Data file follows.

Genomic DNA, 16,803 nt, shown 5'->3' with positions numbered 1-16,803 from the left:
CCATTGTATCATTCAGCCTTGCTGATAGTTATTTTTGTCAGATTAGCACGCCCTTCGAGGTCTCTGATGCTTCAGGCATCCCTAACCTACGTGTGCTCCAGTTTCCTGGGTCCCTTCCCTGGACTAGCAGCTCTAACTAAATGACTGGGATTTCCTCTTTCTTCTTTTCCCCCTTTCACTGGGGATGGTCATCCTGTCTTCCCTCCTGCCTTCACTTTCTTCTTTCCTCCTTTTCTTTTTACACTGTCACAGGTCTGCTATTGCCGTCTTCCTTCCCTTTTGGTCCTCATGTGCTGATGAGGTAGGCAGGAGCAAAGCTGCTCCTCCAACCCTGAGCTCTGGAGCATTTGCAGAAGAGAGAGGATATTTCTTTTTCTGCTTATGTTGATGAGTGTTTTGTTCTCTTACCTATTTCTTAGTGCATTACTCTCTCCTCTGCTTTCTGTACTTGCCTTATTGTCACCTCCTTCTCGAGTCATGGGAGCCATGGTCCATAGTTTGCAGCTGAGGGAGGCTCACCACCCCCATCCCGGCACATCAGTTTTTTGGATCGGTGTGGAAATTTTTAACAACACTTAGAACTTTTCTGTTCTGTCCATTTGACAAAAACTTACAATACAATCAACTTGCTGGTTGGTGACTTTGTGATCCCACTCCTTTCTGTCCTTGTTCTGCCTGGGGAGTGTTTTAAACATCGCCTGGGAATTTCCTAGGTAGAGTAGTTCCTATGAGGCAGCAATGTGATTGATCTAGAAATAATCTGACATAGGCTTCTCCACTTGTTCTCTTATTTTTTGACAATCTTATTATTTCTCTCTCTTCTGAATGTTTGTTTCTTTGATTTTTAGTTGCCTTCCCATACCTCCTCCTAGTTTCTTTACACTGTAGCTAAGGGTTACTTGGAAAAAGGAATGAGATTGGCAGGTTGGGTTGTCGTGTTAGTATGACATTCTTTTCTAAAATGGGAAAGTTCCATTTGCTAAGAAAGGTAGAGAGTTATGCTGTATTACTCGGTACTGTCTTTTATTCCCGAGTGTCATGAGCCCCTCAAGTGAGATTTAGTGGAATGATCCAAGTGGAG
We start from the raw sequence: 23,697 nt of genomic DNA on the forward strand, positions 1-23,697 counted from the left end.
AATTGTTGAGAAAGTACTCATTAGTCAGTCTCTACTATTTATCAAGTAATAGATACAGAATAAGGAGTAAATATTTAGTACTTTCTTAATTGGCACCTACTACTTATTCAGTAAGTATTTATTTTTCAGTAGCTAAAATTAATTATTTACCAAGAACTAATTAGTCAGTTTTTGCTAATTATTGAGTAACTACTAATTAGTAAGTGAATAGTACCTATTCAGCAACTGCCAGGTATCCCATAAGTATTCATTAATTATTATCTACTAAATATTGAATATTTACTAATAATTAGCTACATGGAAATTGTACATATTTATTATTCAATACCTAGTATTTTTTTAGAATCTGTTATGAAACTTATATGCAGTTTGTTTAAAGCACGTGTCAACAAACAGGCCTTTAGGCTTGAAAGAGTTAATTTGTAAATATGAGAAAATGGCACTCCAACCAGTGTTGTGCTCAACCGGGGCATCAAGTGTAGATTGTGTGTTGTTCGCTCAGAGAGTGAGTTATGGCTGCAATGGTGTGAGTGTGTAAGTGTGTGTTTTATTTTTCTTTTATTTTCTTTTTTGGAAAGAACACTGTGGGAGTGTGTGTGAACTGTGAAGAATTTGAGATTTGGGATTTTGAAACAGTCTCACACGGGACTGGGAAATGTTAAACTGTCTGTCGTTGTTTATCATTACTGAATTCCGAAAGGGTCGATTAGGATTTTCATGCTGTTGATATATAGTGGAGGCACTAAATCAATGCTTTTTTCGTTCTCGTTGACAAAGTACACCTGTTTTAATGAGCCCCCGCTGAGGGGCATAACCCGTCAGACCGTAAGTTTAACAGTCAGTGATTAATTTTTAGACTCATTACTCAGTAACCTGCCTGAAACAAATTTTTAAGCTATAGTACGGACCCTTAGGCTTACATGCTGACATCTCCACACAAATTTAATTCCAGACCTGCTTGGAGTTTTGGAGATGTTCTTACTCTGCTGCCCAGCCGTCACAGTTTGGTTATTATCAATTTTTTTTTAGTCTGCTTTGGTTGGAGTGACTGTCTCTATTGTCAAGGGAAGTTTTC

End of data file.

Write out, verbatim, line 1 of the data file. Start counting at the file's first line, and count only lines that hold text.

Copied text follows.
Genomic DNA, 16,803 nt, shown 5'->3' with positions numbered 1-16,803 from the left: